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Right Teacher, Right Time

Most of us will remember fondly a class teacher whose belief in us spurred us on our way.

It can be the same with instrumental teachers, although as ever, I think that singing delves deeper into the psyche than other instruments as the voice is actually a part of us: we can’t change it for a new updated model, or put it away in a case at the end of a practice session, hence we need to be mindful of good use and care.

How much people influence us - both positively and negatively - really depends on where both student and teacher are in their life’s development when they meet. The student may be advanced, or completely new to any vocal pedagogy; the teacher may be new to the profession or have years of experience. Furthermore, and perhaps more poignantly, the emotional state of both student and teacher can be a huge factor in their unique relationship; being in an anxious, sad or painful chapter will affect this relationship, and not necessarily in a bad way.

Finding a teacher/personality that suits the student is often a case of luck but it is important that there is trust between them. Trust breeds confidence and so inhibitions of the student can melt away. At any one moment in time a student/teacher meeting will develop into a successful partnership, or sadly, this success may not come to pass because one of them hasn’t yet reached that time in their life to feed off the other or to give of their best. Hence one teacher may be the ‘right’ or the ‘best’ one for one student at any given time, but not for another student. One student may progress with the same teacher just as another student does not.

However, taking or giving singing lessons is rarely embarked upon lightly, and even if the relationship doesn’t achieve the highest pinnacle, the student puts faith (and of course invests money) in the teacher’s expertise, and the teacher will always want the best for their student. As a teacher, it is sad to lose a promising student, and as a student, it can be a relief to find a tutor who can relate and understand. A good teacher knows if there is a reasonable chance of working successfully with a student, and also if/when a student needs to ‘’move on’. Of course learning skills takes time to develop…..there will be a period of familiarisation and adjustment. From personal experience as a student, I know how important it is to listen to one’s inner voice and find a different teacher if stagnation is beginning to occur. We are all human and our life’s path isn’t always plain sailing.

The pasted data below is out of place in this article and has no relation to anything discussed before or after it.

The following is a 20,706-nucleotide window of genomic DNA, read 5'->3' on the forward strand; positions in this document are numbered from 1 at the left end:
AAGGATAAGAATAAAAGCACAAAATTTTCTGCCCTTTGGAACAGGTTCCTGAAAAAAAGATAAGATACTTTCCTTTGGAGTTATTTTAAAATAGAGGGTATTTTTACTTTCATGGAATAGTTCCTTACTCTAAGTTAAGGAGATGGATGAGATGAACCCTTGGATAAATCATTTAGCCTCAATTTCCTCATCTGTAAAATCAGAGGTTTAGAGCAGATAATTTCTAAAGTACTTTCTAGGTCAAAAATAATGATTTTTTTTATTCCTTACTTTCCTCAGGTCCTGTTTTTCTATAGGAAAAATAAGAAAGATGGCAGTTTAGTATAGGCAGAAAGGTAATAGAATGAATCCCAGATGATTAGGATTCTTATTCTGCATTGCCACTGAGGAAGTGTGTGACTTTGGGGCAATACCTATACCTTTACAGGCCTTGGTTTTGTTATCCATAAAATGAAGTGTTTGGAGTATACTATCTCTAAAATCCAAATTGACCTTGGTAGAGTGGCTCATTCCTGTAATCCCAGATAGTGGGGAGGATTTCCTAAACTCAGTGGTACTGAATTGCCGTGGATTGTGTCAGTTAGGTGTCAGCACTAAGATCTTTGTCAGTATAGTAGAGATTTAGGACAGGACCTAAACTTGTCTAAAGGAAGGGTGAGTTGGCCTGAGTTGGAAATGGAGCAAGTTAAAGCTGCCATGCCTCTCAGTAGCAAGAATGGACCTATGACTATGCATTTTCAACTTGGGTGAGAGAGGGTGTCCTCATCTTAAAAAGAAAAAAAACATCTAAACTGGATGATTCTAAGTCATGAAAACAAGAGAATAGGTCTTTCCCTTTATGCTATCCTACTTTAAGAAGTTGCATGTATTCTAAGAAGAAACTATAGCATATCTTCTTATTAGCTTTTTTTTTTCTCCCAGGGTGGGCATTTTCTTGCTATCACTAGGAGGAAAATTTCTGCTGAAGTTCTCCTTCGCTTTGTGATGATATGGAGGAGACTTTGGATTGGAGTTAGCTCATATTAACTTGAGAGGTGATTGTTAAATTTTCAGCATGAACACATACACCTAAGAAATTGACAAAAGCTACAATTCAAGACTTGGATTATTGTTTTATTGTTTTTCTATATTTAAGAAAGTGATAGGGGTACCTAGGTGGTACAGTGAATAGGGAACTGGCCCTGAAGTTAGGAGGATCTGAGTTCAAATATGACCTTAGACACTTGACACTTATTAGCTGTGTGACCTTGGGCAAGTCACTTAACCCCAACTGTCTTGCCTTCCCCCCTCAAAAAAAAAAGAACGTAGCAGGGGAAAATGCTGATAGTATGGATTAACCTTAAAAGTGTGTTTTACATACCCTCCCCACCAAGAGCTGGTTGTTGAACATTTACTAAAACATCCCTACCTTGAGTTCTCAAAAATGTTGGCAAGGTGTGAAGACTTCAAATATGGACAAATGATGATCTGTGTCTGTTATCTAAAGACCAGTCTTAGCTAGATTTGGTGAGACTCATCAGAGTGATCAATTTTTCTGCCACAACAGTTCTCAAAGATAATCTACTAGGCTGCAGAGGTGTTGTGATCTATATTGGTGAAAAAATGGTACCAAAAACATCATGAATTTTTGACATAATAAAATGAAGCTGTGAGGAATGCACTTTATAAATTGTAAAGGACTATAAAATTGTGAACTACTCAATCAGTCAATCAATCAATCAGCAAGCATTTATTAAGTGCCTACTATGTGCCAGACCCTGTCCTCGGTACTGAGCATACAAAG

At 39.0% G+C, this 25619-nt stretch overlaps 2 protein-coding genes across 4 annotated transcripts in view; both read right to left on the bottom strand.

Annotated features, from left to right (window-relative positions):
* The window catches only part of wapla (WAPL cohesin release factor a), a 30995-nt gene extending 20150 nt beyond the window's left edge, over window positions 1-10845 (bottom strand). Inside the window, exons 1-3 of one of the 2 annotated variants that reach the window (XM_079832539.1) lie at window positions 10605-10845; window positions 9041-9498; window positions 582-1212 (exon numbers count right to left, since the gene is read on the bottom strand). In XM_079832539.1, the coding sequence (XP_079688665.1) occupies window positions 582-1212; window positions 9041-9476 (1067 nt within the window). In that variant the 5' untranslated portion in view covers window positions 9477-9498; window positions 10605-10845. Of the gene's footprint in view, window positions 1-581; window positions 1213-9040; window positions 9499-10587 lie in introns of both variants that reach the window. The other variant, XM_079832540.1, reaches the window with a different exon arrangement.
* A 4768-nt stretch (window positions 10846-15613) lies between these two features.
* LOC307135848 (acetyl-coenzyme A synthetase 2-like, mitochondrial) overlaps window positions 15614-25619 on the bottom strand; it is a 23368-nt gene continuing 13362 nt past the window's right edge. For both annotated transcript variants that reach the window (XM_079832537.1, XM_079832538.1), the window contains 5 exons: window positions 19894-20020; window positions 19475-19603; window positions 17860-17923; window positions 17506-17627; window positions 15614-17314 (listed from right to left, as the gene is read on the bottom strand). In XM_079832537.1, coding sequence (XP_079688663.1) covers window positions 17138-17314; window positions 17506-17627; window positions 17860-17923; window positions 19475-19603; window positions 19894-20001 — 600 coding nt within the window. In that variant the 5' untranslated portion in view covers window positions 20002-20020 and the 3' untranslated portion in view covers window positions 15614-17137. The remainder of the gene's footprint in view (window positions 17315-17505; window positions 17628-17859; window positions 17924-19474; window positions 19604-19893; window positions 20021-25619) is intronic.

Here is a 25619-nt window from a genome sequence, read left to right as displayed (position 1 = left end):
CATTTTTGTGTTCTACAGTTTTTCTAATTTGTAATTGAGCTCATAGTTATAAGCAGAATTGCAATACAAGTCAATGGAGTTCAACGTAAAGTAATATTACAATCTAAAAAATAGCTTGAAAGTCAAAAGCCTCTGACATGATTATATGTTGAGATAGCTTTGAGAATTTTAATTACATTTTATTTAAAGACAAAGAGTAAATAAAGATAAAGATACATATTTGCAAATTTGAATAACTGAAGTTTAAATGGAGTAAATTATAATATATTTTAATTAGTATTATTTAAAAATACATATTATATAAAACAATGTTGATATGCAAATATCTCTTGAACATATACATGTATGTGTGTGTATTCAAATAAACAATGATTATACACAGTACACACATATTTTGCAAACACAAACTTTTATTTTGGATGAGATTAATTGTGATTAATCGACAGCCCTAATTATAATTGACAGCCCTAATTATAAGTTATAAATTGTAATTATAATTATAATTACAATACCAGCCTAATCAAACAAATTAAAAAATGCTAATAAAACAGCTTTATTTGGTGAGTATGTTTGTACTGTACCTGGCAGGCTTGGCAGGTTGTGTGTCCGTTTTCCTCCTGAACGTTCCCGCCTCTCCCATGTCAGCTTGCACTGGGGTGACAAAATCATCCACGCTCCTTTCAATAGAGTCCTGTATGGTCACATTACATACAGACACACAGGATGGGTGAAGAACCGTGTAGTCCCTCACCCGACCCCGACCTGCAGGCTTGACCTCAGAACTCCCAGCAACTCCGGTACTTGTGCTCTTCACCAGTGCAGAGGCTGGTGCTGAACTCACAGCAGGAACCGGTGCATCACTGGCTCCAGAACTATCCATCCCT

Whatever, we should never lose sight of what is a wonderful gift of nature, and enjoy the learning experiences which will continue throughout our lives.

Further reading:

*Janice Chapman Singing and Singing Teaching, chapters 10 and 14.

*Gillian Gingell Wormley blog Little Soprano, Making you a better singer: the process

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